The stunning natural beauty of Zion National Park is enough to prompt a visit, but getting the truly breathtaking shots here will require some work. Two of the most photographed formations in the park—the Narrows and Angels Landing—will take some trekking and possibly wading through some water. Check the conditions at the park before you go to ensure you can access these areas and so you’ll know what to bring.
Described by photographer Quan-Tuan Luong as “vast and wild,” this Alaskan park is home to the tallest peak on the continent, incredible wildlife and some of the most stunning natural scenery anywhere. “During my two-week solo climb of the coldest mountain on earth, I experienced some of the most spectacular high camps in my life,” said Luong. “As glaciers delicately illuminated by the midnight sun stretched to the horizon.”
Craigs and spires shoot up in spectacular fashion in this 244,000-acre park that draws landscape photographers from around the world. The rock formations here are some of the most striking, but they’re also some of the fastest eroding landscapes on earth. Visit Badlands National Park to capture the eccentric rock formations, rich colors and changing light that makes the park so spectacular.
It’s no surprise that the infamous Grand Canyon National Park would make it on the list of most photogenic parks. As one of the most frequently visited—and photographed—natural attractions in the U.S., the Grand Canyon has earned an elite status among tourists and professional photographers alike. The colossal canyon has beckoned people to its cutaway gorges for hundreds of years—from Native Americans who considered it a holy site to the masses of tourists that visit today to take in the grandeur, the Grand Canyon and it’s almost two billion years of geological history is a landmark whose importance is evident at first sight.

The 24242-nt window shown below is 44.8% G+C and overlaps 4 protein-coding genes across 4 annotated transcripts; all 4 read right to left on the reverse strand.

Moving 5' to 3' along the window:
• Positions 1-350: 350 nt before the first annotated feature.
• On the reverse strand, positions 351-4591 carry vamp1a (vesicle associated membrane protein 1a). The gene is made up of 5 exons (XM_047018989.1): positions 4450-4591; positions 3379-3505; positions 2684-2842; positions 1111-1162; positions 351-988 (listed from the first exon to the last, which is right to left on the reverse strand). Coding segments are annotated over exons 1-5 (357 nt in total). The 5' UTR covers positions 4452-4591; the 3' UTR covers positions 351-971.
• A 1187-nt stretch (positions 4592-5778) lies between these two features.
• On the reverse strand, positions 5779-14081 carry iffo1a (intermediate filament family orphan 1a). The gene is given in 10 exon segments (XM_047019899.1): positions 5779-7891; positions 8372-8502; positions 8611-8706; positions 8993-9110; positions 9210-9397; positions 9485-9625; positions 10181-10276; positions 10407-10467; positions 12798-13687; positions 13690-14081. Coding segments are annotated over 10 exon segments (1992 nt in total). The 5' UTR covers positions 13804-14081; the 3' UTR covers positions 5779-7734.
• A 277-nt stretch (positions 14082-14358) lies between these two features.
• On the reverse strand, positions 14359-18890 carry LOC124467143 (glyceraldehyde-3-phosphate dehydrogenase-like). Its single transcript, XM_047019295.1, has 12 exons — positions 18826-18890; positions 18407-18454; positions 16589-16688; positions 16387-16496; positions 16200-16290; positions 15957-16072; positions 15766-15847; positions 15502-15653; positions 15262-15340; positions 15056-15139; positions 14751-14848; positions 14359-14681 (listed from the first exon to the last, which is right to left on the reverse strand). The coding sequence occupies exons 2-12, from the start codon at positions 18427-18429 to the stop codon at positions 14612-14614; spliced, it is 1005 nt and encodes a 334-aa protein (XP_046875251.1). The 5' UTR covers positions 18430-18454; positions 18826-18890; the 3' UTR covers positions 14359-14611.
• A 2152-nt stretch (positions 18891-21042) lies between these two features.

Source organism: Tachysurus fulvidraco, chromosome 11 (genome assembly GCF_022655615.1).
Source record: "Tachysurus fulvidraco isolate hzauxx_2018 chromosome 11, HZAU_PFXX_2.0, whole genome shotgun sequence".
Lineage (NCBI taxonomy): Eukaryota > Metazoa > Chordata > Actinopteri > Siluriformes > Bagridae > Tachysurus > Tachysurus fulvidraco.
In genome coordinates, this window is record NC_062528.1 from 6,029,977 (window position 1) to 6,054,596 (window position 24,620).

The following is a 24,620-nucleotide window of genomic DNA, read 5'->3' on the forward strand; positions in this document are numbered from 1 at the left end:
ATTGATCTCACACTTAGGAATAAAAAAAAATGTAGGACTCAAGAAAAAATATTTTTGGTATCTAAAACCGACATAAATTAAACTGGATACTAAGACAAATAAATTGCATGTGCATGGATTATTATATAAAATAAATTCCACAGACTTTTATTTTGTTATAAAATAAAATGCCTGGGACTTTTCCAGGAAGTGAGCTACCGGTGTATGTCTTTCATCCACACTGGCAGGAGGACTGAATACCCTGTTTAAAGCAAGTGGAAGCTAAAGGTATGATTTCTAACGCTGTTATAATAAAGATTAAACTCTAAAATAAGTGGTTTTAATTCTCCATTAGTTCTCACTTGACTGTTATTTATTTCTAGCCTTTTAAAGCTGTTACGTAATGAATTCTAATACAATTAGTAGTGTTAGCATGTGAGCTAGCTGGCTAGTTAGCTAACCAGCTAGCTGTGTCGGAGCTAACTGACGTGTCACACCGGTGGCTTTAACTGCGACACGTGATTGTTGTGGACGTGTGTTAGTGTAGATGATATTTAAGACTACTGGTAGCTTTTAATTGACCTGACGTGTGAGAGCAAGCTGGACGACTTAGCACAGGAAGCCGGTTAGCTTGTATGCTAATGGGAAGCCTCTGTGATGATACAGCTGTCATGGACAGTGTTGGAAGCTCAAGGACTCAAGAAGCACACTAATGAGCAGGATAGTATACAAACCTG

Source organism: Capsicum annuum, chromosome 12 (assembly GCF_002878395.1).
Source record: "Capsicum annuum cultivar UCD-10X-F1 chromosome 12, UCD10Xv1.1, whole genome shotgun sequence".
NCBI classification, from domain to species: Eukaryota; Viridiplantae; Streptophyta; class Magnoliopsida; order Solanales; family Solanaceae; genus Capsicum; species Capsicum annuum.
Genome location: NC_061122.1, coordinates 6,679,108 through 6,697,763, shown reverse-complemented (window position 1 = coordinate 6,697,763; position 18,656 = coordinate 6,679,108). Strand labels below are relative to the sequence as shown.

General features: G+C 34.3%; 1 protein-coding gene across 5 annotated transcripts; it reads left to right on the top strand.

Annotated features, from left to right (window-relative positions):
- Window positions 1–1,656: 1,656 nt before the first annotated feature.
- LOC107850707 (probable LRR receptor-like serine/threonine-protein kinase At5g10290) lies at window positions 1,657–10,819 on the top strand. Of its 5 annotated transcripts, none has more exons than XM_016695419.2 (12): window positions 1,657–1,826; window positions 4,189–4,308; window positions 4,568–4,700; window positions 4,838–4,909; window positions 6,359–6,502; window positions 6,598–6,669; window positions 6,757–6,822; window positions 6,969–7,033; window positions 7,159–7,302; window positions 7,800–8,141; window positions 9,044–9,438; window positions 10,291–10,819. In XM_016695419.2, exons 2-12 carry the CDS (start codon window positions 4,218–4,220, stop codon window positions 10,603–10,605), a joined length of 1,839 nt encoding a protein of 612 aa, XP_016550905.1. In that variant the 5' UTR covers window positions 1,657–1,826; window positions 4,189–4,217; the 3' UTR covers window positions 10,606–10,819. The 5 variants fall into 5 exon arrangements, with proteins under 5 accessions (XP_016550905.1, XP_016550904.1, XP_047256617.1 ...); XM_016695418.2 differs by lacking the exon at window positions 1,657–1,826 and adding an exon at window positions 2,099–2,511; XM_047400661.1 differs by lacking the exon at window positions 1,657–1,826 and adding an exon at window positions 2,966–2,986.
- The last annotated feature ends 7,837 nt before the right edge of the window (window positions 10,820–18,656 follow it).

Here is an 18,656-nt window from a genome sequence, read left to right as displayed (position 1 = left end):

“Despite modest size and scale, compared to the western parks, I am always delighted by the harmony and diversity of coast, mountains, ponds and forest,” said Luong of the diverse natural environment in Acadia National Park. The park with a little bit of everything hosted 2.5 million people last year, making it the ninth most visited in the country and although Cadillac Mountain is among the most popular spots for photos, there are many other places worth checking out.
The world’s first national park, Yellowstone was initially preserved for its abundance of geysers, hot springs and volcanic activity. While the concentration of these natural features continues to draw photographers from around the world, there’s so much more to see and photograph. With an incredible population of protected wild life and brilliant mountaintops reflected in alpine lakes, Yellowstone is an outdoor photographer’s heaven.
The northernmost national park in the U.S., the entire boundary of Gates of the Arctic is north of the Arctic Circle. Devoid of roads, campsites and marked trails, this park is the epitome of a wilderness experience and it’s the second least visited national park in the country. For the most adventurous photographer, this national park offers unspoiled natural beauty at its finest.